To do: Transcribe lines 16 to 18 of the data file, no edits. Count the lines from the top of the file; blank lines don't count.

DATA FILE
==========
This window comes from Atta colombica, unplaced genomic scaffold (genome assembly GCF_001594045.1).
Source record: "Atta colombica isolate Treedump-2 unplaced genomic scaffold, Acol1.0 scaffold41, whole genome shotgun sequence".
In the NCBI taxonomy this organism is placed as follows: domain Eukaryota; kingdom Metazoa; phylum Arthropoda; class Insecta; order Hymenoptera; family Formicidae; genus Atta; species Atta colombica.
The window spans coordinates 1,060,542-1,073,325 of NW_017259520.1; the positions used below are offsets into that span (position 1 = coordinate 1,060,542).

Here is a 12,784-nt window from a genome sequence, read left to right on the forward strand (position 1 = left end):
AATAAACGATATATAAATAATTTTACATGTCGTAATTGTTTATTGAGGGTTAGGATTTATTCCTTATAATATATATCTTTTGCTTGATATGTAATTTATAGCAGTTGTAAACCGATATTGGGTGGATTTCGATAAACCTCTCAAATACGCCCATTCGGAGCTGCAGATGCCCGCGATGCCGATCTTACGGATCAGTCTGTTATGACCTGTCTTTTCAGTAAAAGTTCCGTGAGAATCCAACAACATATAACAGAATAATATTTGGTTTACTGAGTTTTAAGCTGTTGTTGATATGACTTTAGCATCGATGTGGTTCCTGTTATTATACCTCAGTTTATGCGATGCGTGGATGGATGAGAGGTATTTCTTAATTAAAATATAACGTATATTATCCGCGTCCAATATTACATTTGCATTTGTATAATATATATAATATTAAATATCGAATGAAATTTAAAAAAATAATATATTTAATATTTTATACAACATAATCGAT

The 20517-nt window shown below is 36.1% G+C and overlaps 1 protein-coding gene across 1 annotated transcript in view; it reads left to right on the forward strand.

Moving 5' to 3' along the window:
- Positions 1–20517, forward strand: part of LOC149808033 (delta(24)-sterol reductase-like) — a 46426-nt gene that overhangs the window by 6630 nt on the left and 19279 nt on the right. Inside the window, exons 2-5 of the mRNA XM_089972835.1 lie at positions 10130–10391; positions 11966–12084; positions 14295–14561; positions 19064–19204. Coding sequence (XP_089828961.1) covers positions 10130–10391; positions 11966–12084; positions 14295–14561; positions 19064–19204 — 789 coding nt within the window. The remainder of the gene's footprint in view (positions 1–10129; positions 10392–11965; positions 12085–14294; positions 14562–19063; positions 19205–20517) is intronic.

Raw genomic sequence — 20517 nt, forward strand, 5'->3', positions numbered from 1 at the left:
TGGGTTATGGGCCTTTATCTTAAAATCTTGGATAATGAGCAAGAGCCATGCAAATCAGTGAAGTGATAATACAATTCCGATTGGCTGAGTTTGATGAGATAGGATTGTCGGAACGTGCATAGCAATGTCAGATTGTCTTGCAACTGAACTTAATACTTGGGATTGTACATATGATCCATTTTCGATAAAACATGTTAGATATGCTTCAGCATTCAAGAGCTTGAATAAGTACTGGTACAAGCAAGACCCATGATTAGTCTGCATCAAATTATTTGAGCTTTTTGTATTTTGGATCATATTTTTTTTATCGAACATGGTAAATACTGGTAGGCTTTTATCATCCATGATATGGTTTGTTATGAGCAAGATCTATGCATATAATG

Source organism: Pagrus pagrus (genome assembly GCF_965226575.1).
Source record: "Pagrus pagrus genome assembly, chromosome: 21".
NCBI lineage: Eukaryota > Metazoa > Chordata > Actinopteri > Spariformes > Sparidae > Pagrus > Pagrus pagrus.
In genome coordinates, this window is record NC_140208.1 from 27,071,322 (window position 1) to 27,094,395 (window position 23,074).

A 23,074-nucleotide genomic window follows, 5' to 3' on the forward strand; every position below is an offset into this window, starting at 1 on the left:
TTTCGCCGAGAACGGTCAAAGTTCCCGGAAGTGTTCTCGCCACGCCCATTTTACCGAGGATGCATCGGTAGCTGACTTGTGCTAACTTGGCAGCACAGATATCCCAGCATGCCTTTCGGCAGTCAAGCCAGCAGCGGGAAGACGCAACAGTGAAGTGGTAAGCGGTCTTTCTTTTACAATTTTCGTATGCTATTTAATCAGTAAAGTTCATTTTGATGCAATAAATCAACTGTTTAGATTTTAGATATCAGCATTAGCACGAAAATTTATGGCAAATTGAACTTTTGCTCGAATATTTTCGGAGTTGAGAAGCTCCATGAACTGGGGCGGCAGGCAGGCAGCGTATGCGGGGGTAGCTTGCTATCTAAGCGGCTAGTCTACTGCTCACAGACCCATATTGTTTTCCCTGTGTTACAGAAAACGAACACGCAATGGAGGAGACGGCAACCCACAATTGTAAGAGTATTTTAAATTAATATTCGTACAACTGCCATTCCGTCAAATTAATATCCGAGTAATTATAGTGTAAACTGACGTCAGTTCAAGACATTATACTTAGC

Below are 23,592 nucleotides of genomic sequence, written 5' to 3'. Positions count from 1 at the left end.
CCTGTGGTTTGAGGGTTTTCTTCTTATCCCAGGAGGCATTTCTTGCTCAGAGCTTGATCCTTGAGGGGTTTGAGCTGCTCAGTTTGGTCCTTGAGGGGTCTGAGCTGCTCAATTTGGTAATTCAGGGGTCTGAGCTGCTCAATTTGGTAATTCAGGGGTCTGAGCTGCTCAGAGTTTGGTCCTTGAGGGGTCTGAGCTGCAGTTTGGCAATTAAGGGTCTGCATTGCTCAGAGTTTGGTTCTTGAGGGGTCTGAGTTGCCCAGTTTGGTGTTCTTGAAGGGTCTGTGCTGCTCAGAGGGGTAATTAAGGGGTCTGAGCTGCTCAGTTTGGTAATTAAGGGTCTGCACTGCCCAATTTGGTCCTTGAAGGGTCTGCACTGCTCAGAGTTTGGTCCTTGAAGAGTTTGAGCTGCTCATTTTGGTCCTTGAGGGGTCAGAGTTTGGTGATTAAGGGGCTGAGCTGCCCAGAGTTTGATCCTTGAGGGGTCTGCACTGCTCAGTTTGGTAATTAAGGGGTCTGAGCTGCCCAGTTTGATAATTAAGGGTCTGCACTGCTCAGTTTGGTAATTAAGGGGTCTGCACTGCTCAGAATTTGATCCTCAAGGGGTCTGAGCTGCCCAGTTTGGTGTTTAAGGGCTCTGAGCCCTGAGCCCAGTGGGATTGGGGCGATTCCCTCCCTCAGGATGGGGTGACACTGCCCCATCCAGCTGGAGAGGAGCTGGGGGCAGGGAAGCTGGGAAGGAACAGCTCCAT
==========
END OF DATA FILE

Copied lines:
A 23,074-nucleotide genomic window follows, 5' to 3' on the forward strand; every position below is an offset into this window, starting at 1 on the left:
TTTCGCCGAGAACGGTCAAAGTTCCCGGAAGTGTTCTCGCCACGCCCATTTTACCGAGGATGCATCGGTAGCTGACTTGTGCTAACTTGGCAGCACAGATATCCCAGCATGCCTTTCGGCAGTCAAGCCAGCAGCGGGAAGACGCAACAGTGAAGTGGTAAGCGGTCTTTCTTTTACAATTTTCGTATGCTATTTAATCAGTAAAGTTCATTTTGATGCAATAAATCAACTGTTTAGATTTTAGATATCAGCATTAGCACGAAAATTTATGGCAAATTGAACTTTTGCTCGAATATTTTCGGAGTTGAGAAGCTCCATGAACTGGGGCGGCAGGCAGGCAGCGTATGCGGGGGTAGCTTGCTATCTAAGCGGCTAGTCTACTGCTCACAGACCCATATTGTTTTCCCTGTGTTACAGAAAACGAACACGCAATGGAGGAGACGGCAACCCACAATTGTAAGAGTATTTTAAATTAATATTCGTACAACTGCCATTCCGTCAAATTAATATCCGAGTAATTATAGTGTAAACTGACGTCAGTTCAAGACATTATACTTAGC

Below are 23,592 nucleotides of genomic sequence, written 5' to 3'. Positions count from 1 at the left end.